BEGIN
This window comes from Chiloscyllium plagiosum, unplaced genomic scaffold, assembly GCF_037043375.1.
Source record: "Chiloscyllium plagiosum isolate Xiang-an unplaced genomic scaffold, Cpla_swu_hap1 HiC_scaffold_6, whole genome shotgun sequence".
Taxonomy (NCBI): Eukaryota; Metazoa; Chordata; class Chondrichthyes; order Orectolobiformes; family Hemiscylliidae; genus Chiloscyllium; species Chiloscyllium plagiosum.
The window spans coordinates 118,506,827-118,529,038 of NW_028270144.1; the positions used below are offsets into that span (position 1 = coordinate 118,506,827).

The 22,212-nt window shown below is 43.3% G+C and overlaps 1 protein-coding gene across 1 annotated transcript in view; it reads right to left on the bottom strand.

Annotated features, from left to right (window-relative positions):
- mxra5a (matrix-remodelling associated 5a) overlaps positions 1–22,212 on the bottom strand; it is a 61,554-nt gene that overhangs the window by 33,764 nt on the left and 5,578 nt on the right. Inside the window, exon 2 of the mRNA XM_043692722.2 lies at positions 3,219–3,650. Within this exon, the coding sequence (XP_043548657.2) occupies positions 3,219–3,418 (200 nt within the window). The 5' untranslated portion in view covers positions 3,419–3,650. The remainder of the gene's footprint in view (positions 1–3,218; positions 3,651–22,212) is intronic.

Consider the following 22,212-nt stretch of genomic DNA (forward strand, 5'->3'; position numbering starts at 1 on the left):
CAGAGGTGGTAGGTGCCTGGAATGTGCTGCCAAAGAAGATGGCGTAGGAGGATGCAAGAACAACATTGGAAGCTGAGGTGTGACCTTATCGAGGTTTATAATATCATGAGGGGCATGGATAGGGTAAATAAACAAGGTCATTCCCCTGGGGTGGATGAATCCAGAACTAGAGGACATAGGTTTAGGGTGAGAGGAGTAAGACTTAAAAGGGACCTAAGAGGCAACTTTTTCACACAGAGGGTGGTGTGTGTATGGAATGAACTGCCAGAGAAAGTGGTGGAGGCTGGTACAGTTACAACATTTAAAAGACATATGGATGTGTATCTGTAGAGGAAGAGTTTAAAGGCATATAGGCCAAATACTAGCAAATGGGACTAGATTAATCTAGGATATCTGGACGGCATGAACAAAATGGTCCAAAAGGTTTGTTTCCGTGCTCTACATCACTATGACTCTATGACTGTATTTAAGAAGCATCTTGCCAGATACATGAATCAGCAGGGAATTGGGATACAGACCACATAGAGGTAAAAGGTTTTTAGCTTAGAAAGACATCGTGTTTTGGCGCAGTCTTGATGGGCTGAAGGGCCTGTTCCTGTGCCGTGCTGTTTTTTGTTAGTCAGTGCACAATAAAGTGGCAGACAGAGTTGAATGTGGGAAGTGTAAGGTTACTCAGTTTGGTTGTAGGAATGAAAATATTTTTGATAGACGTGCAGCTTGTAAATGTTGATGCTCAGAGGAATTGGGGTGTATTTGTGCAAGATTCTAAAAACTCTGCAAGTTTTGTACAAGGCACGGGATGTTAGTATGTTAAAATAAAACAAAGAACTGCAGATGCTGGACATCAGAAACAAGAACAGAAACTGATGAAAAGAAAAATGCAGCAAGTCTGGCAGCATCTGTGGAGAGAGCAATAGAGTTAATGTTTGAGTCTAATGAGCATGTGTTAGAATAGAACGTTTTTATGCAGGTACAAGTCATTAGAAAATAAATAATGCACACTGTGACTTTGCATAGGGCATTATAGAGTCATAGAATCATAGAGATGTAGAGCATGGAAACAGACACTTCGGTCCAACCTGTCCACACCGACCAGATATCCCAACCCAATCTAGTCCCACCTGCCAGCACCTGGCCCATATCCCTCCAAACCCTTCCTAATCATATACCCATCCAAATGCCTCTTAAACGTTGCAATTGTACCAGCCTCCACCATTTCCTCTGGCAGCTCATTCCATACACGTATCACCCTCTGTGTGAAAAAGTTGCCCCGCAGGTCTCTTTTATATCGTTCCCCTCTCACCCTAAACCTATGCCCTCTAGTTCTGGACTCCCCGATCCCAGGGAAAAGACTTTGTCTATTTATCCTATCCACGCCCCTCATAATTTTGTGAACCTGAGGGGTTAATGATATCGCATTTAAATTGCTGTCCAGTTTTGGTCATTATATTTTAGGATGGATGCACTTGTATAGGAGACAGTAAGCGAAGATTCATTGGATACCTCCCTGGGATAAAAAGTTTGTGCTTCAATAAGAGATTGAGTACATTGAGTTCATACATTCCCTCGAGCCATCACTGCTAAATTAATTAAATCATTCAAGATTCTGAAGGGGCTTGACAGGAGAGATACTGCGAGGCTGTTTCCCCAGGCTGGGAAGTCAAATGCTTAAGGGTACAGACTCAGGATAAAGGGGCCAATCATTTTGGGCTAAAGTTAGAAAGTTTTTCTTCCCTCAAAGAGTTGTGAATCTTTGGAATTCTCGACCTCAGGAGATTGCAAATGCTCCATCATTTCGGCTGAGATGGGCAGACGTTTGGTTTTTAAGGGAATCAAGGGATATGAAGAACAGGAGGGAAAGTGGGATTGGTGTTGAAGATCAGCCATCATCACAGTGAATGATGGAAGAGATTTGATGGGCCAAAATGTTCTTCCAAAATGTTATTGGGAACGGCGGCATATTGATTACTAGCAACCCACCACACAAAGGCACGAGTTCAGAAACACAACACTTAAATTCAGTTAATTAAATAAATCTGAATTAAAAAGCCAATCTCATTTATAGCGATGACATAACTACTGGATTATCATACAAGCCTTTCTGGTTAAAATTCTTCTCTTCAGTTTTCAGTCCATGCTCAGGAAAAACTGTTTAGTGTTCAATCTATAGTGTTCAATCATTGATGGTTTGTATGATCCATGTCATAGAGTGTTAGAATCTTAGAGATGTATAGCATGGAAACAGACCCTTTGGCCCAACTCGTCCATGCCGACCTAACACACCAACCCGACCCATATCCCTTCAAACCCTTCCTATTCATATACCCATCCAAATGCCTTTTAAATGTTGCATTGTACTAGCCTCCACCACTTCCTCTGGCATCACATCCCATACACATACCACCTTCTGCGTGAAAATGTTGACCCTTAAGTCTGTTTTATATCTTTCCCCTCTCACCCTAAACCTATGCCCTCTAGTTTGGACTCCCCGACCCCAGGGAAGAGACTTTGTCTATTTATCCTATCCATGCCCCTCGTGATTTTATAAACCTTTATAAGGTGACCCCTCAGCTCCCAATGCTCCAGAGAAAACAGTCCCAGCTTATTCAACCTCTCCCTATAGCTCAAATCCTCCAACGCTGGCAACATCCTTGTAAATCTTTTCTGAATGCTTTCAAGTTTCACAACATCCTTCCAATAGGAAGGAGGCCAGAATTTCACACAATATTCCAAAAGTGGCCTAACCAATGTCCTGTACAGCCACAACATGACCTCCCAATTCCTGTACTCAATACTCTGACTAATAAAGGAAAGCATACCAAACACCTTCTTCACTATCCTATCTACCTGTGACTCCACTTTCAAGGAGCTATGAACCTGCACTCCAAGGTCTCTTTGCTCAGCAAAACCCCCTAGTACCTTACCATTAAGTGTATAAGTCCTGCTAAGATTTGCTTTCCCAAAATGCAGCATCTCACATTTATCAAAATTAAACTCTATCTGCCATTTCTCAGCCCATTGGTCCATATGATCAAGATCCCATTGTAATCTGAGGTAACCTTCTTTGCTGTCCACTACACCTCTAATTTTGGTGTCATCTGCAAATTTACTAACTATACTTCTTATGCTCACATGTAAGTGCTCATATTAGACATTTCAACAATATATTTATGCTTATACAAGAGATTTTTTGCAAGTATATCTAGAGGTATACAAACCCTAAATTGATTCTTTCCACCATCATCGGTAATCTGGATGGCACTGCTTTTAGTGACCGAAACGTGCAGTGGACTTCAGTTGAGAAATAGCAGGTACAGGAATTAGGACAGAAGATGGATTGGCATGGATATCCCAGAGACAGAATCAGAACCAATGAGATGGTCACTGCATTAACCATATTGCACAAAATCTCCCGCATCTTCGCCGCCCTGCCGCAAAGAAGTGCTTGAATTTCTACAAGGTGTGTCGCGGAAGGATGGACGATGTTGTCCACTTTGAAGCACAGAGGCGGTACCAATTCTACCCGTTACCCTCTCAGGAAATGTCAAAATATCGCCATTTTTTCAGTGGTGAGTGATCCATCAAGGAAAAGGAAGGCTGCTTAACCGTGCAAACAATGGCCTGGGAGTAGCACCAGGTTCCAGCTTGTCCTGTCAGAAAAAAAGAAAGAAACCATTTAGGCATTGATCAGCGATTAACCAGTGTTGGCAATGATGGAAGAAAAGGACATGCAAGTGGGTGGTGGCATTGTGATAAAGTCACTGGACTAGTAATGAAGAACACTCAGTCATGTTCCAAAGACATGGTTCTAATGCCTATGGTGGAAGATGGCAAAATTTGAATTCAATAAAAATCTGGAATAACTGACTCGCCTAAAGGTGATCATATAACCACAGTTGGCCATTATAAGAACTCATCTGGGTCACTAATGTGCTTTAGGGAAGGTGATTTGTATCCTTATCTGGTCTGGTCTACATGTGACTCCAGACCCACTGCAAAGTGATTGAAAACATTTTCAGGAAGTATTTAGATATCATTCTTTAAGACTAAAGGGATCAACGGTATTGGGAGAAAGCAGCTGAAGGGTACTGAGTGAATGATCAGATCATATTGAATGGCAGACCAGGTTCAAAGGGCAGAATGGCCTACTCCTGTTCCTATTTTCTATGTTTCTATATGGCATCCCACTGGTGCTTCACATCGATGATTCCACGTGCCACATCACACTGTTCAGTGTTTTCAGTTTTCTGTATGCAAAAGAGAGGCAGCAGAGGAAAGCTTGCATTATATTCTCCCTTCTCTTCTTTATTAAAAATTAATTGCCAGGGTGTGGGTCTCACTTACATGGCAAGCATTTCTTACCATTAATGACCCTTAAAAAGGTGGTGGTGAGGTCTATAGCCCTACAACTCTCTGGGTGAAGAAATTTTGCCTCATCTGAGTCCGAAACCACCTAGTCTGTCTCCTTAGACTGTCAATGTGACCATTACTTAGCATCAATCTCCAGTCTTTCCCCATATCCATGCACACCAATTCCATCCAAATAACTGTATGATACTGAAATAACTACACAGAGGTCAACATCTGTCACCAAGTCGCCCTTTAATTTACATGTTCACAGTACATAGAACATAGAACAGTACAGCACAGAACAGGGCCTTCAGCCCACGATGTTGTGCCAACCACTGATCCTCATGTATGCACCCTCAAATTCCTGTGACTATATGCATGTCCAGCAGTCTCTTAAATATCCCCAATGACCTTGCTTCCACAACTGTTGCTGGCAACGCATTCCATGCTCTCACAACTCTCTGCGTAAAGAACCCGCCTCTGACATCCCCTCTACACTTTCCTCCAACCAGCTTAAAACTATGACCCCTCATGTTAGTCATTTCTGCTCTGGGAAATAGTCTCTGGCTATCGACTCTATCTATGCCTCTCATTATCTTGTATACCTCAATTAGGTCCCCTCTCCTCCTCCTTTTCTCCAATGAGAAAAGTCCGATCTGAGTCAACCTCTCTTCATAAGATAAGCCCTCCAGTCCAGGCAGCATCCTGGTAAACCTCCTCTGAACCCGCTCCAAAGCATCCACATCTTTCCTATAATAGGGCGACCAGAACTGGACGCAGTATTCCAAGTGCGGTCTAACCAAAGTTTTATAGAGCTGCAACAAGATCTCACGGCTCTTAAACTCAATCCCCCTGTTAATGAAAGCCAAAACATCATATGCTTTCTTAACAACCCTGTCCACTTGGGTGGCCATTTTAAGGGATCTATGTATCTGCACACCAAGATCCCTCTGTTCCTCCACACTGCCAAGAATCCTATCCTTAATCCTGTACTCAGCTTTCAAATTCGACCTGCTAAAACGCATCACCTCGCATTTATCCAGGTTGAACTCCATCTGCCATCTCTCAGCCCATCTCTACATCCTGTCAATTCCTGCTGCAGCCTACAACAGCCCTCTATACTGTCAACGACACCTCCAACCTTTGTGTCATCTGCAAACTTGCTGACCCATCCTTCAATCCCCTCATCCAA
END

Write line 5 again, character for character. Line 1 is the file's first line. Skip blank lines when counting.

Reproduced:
The 22,212-nt window shown below is 43.3% G+C and overlaps 1 protein-coding gene across 1 annotated transcript in view; it reads right to left on the bottom strand.